Birthstone List

GARNET JEWELRY ROSE QUARTZ JEWELRY

January Birthstones:

Garnet  Raspberry Garnet

(Strength, perseverity, prosperity, health)

Rose Quartz  Rose Quartz

(Emotional balance, forgiveness)
AMETHYST JEWELRY ONYX JEWELRY

February Birthstones:

Amethyst  Amethyst

(Wisdom, spirituality, sobriety, security)

Onyx 

(Relaxation, comfort)
AQUAMARINE JEWELRY BLOODSTONE JEWELRY

March Birthstones:

Aquamarine  Aquamarine

(Beauty, honesty, loyalty, happiness)

Bloodstone

(Endurance)
DIAMOND JEWELRY ROCK CRYSTAL JEWELRY

April Birthstones:

Diamond

(Invincibility, clarity, purity, eternal love)

Rock Crystal / Quartz  Quartz

(Balance, clarity, energy)
EMERALD JEWELRY CHRYSOPRASE JEWELRY

May Birthstones:

Emerald  Emerald

(Patience, understanding, foresight)

Chrysoprase

(Fertility, secrecy)
ALEXANDRITE JEWELRY MOONSTONE JEWELRY PEARL JEWELRY

June Birthstones:

Alexandrite  Alexandrite

(Balance, confidence, joy)

Moonstone

(Balance, good fortune, tender passion)

Pearl

(Modesty, purity, beauty, happiness)
RUBY JEWELRY CARNELIAN JEWELRY

July Birthstones:

Ruby  Ruby

(Love, success, integrity, passion & promise)

Carnelian

(Luck, safety)
PERIDOT JEWELRY SARDONYX JEWELRY

August Birthstones:

Peridot  Peridot

(Fame, dignity, protection, success)

Sardonyx

(Relaxation, security)
SAPPHIRE JEWELRY LAPIS JEWELRY

September Birthstones:

Sapphire  Sapphire

(Truth, sincerity, commitment, loyalty)

Lapis  Lapis Lazuli

(Understanding, protection)
OPAL JEWELRY TOURMALINE JEWELRY

October Birthstones:

Opal  Opal

(Hope, faith, confidence)

Tourmaline 

(Balance, endurance, safety)
TOPAZ JEWELRY CITRINE JEWELRY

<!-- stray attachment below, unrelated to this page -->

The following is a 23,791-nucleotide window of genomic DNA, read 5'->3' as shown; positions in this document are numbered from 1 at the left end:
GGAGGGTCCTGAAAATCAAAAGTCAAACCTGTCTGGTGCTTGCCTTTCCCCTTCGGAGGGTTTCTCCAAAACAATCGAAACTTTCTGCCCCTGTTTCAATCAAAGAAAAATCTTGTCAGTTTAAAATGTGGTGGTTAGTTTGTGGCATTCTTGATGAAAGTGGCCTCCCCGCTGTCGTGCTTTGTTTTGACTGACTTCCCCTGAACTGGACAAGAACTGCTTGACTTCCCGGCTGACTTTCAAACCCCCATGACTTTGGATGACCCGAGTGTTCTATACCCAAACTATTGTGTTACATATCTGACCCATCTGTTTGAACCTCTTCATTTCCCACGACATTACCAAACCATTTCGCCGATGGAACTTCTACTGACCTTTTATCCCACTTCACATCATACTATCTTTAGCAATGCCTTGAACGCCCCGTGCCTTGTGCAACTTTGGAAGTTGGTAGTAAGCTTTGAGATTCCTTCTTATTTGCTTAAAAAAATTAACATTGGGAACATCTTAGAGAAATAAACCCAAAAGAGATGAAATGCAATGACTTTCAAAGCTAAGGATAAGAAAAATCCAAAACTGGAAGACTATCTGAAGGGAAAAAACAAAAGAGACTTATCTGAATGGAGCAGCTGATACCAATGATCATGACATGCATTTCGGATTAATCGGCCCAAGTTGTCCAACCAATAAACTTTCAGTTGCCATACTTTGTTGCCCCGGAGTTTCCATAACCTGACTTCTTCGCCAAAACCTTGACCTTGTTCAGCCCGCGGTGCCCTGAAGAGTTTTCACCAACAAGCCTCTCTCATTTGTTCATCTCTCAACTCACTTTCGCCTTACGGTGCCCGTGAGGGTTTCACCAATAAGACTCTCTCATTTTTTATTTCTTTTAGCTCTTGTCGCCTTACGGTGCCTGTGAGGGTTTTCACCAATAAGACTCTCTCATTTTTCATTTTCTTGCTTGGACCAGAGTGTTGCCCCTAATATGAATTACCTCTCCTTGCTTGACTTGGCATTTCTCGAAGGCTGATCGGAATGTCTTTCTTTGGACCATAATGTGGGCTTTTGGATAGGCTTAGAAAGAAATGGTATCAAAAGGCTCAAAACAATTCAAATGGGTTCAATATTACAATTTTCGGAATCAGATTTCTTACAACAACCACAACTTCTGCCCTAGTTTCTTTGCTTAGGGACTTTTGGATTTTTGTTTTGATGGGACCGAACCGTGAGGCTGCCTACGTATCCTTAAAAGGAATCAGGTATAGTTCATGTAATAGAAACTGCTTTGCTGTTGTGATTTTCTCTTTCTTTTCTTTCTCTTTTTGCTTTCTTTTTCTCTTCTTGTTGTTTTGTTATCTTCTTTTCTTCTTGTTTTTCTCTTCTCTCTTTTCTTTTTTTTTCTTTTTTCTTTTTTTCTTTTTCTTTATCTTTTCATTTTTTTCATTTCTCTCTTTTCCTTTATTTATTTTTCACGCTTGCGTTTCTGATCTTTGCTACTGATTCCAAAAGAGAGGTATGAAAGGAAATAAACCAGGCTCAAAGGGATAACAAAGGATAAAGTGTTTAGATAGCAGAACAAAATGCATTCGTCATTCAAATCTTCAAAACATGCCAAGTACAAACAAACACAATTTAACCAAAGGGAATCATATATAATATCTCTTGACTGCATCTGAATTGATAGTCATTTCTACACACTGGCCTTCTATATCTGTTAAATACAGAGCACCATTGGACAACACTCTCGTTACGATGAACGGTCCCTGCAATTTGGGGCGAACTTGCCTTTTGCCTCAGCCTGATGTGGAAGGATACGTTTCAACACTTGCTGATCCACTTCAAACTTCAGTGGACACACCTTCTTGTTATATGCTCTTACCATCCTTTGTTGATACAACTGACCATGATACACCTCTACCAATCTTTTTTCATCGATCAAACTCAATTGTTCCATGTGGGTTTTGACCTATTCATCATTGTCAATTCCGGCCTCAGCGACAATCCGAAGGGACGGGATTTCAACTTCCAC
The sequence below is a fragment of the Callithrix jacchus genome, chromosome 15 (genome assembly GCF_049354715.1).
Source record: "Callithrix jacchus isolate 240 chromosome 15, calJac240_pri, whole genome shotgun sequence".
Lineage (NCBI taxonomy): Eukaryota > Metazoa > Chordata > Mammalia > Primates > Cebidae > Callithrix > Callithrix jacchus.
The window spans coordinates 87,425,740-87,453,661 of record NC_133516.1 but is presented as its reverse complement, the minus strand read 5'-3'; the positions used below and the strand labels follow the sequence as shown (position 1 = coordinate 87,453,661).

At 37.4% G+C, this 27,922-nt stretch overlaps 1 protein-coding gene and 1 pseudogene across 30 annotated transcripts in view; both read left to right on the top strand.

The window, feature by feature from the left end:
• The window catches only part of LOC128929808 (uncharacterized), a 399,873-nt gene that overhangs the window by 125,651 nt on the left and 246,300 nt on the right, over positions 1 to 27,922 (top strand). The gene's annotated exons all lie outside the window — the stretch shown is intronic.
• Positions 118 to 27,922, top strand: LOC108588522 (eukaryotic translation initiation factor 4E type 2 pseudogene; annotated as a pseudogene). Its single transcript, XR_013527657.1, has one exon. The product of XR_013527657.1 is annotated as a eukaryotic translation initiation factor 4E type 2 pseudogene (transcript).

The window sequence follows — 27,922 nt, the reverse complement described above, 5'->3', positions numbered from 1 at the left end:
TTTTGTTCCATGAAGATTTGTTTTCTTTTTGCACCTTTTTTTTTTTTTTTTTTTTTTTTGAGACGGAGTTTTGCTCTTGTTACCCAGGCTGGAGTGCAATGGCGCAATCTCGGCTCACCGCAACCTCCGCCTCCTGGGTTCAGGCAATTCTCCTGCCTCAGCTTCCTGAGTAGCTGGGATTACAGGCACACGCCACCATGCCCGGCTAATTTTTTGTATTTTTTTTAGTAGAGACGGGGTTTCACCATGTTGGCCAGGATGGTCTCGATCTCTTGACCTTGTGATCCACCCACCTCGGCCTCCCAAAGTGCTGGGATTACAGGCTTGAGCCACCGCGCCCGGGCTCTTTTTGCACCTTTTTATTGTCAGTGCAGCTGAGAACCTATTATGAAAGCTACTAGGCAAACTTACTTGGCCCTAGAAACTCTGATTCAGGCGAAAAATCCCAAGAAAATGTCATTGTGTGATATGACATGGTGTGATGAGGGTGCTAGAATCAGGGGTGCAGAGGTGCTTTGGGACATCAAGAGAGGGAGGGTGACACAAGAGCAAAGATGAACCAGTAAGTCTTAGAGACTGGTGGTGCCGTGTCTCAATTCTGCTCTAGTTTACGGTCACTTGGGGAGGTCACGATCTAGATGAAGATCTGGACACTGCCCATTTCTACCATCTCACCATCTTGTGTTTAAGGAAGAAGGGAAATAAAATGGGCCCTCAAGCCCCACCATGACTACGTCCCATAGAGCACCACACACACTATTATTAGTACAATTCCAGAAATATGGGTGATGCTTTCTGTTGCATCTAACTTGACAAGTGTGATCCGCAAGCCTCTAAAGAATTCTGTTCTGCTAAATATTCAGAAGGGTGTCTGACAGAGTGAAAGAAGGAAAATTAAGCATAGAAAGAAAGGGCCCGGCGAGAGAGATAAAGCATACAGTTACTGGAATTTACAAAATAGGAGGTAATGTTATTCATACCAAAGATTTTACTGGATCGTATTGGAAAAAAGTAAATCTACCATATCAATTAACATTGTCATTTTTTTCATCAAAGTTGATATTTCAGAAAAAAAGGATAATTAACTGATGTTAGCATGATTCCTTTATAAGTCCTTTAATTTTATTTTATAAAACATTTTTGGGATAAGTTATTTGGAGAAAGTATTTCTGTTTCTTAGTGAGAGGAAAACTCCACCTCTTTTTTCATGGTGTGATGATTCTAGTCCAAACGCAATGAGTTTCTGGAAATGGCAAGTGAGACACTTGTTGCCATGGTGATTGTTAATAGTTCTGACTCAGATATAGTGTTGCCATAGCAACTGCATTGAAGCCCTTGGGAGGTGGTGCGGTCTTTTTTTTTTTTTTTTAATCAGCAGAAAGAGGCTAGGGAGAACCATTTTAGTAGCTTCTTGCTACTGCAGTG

November Birthstones:

Topaz  Tapaz

(Strength, wisdom, courage)

Citrine  Citrine

(Hope, cheerfulness, youth, health, fidelity)
TANZANITE JEWELRY ZIRCON JEWELRY TURQUOISE JEWELRY

December Birthstones:

Tanzanite

(Contentment, understanding)

Zircon

(Wisdom, honor, wealth)

Turquoise  Turquoise

(New possibilities, happiness)

 

 Diamond is the April Birthstone, and an alternate Zodiac stone for the Constellation of Aries.

Diamond is the ultimate gemstone, having few weaknesses and many strengths. It is well known that Diamond is the hardest substance found in nature, but few people realize that Diamond is four times harder than the next hardest natural mineral, corundum (sapphire and ruby). But even as hard as it is, it is not impervious. Diamond has four directions of cleavage, meaning that if it receives a sharp blow in one of these directions it will cleave, or split. A skilled diamond setter and/or jeweler will prevent any of these directions from being in a position to be struck while mounted in a jewelry piece.

As a gemstone, Diamond's single flaw (perfect cleavage) is far outdistanced by the sum of its positive qualities. It has a broad color range, high refraction, high dispersion or fire, very low reactivity to chemicals, rarity, and of course, extreme hardness and durability.